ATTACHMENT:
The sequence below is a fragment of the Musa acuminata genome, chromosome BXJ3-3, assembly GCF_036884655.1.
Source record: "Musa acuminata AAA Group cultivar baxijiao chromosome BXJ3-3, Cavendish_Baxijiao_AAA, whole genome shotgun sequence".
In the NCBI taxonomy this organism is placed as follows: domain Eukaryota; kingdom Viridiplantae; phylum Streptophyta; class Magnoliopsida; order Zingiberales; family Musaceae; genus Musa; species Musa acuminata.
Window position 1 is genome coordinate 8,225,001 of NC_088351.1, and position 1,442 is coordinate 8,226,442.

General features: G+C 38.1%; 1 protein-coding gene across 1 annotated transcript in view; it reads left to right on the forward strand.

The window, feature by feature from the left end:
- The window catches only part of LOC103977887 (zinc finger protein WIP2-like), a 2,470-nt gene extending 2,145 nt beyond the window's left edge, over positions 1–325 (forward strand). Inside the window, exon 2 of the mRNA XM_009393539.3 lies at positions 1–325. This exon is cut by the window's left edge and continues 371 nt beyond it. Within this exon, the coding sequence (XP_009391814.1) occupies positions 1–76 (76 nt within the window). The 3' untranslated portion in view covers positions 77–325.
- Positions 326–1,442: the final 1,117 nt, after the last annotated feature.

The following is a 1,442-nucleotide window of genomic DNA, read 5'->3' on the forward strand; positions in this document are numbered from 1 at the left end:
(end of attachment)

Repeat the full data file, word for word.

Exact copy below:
The sequence below is a fragment of the Musa acuminata genome, chromosome BXJ3-3, assembly GCF_036884655.1.
Source record: "Musa acuminata AAA Group cultivar baxijiao chromosome BXJ3-3, Cavendish_Baxijiao_AAA, whole genome shotgun sequence".
In the NCBI taxonomy this organism is placed as follows: domain Eukaryota; kingdom Viridiplantae; phylum Streptophyta; class Magnoliopsida; order Zingiberales; family Musaceae; genus Musa; species Musa acuminata.
Window position 1 is genome coordinate 8,225,001 of NC_088351.1, and position 1,442 is coordinate 8,226,442.

General features: G+C 38.1%; 1 protein-coding gene across 1 annotated transcript in view; it reads left to right on the forward strand.

The window, feature by feature from the left end:
- The window catches only part of LOC103977887 (zinc finger protein WIP2-like), a 2,470-nt gene extending 2,145 nt beyond the window's left edge, over positions 1–325 (forward strand). Inside the window, exon 2 of the mRNA XM_009393539.3 lies at positions 1–325. This exon is cut by the window's left edge and continues 371 nt beyond it. Within this exon, the coding sequence (XP_009391814.1) occupies positions 1–76 (76 nt within the window). The 3' untranslated portion in view covers positions 77–325.
- Positions 326–1,442: the final 1,117 nt, after the last annotated feature.

The following is a 1,442-nucleotide window of genomic DNA, read 5'->3' on the forward strand; positions in this document are numbered from 1 at the left end: